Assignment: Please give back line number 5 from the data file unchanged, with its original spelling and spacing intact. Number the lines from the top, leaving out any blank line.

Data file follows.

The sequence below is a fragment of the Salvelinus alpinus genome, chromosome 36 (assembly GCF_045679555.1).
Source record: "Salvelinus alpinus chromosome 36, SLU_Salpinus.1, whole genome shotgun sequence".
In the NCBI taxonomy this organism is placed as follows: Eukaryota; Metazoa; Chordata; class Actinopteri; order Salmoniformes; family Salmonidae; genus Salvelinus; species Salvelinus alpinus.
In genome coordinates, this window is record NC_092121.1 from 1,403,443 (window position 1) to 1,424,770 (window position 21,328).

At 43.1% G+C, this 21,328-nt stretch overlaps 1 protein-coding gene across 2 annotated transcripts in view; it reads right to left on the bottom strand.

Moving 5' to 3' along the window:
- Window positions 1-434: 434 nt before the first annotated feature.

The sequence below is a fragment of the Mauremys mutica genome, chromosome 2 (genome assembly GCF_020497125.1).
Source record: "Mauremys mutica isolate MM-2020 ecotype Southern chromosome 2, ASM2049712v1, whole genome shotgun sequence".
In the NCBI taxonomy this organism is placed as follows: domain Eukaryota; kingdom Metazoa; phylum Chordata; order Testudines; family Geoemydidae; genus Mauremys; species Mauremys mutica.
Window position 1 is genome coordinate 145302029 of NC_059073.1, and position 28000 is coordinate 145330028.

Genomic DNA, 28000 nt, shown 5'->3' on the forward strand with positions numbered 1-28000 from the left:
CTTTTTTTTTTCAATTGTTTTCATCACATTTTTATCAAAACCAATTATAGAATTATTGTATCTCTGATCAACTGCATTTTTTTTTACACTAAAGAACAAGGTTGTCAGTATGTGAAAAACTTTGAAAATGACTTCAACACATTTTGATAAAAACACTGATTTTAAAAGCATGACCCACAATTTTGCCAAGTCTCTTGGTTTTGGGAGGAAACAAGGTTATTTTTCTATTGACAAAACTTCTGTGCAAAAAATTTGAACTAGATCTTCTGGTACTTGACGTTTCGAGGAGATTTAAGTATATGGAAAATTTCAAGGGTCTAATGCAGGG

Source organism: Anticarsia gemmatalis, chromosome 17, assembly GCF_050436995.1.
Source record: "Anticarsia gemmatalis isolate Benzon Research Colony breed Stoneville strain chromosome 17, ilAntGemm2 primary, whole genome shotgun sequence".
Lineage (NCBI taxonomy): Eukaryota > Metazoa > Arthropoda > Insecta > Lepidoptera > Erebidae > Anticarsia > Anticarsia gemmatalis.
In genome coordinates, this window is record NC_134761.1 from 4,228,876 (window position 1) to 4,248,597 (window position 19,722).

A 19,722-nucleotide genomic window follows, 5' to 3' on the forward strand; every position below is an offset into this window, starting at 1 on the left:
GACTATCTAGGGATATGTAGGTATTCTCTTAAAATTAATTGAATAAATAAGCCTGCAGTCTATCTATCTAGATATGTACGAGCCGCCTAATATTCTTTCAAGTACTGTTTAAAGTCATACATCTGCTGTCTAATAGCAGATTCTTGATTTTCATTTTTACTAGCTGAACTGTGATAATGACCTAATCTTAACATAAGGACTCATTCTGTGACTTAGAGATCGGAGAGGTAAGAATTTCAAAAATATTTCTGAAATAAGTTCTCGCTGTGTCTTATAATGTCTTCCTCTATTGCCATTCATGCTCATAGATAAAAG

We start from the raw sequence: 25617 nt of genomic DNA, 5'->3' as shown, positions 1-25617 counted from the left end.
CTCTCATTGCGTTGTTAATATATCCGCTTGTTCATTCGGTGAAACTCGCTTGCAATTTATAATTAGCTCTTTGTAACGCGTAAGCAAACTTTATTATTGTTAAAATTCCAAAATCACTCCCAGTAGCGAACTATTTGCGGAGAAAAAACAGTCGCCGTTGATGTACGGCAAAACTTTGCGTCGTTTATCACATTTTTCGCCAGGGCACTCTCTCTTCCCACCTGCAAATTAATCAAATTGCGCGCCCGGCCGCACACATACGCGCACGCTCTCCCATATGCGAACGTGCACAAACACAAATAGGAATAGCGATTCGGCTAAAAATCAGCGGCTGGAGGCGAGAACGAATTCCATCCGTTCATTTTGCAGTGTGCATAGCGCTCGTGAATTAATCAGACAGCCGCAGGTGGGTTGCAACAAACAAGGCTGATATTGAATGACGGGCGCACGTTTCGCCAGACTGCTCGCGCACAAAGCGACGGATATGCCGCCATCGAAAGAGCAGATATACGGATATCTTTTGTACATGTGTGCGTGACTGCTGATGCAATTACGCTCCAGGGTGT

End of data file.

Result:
At 43.1% G+C, this 21,328-nt stretch overlaps 1 protein-coding gene across 2 annotated transcripts in view; it reads right to left on the bottom strand.